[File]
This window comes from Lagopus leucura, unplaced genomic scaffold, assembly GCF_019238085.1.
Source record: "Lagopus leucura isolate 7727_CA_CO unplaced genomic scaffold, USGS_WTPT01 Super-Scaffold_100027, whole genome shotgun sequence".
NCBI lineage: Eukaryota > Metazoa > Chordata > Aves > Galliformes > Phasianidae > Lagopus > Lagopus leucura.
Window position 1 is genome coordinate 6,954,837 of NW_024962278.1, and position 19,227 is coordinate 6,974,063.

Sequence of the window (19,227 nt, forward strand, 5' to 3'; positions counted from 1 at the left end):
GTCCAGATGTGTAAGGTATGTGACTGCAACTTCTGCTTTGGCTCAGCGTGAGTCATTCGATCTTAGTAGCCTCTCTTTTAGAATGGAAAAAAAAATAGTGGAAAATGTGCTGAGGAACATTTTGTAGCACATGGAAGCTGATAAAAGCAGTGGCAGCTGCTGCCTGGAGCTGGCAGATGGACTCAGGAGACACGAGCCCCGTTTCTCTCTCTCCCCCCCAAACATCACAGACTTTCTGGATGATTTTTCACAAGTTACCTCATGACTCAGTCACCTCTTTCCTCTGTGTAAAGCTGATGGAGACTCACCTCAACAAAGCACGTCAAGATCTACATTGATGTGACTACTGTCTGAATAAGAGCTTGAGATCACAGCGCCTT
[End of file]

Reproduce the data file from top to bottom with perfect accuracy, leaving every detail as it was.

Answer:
This window comes from Lagopus leucura, unplaced genomic scaffold, assembly GCF_019238085.1.
Source record: "Lagopus leucura isolate 7727_CA_CO unplaced genomic scaffold, USGS_WTPT01 Super-Scaffold_100027, whole genome shotgun sequence".
NCBI lineage: Eukaryota > Metazoa > Chordata > Aves > Galliformes > Phasianidae > Lagopus > Lagopus leucura.
Window position 1 is genome coordinate 6,954,837 of NW_024962278.1, and position 19,227 is coordinate 6,974,063.

Sequence of the window (19,227 nt, forward strand, 5' to 3'; positions counted from 1 at the left end):
GTCCAGATGTGTAAGGTATGTGACTGCAACTTCTGCTTTGGCTCAGCGTGAGTCATTCGATCTTAGTAGCCTCTCTTTTAGAATGGAAAAAAAAATAGTGGAAAATGTGCTGAGGAACATTTTGTAGCACATGGAAGCTGATAAAAGCAGTGGCAGCTGCTGCCTGGAGCTGGCAGATGGACTCAGGAGACACGAGCCCCGTTTCTCTCTCTCCCCCCCAAACATCACAGACTTTCTGGATGATTTTTCACAAGTTACCTCATGACTCAGTCACCTCTTTCCTCTGTGTAAAGCTGATGGAGACTCACCTCAACAAAGCACGTCAAGATCTACATTGATGTGACTACTGTCTGAATAAGAGCTTGAGATCACAGCGCCTT